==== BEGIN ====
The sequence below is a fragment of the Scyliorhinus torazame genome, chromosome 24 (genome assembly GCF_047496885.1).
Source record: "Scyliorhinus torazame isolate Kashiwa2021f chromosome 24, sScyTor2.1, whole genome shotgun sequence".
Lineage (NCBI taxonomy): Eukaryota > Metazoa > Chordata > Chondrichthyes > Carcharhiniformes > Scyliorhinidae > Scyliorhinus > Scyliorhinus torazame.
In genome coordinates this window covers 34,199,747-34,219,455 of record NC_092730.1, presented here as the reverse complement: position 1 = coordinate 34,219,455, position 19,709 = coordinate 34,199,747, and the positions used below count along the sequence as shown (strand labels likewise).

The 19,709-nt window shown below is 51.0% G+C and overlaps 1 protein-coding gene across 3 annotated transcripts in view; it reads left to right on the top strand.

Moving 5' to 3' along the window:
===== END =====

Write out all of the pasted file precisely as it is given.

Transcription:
The sequence below is a fragment of the Scyliorhinus torazame genome, chromosome 24 (genome assembly GCF_047496885.1).
Source record: "Scyliorhinus torazame isolate Kashiwa2021f chromosome 24, sScyTor2.1, whole genome shotgun sequence".
Lineage (NCBI taxonomy): Eukaryota > Metazoa > Chordata > Chondrichthyes > Carcharhiniformes > Scyliorhinidae > Scyliorhinus > Scyliorhinus torazame.
In genome coordinates this window covers 34,199,747-34,219,455 of record NC_092730.1, presented here as the reverse complement: position 1 = coordinate 34,219,455, position 19,709 = coordinate 34,199,747, and the positions used below count along the sequence as shown (strand labels likewise).

The 19,709-nt window shown below is 51.0% G+C and overlaps 1 protein-coding gene across 3 annotated transcripts in view; it reads left to right on the top strand.

Moving 5' to 3' along the window: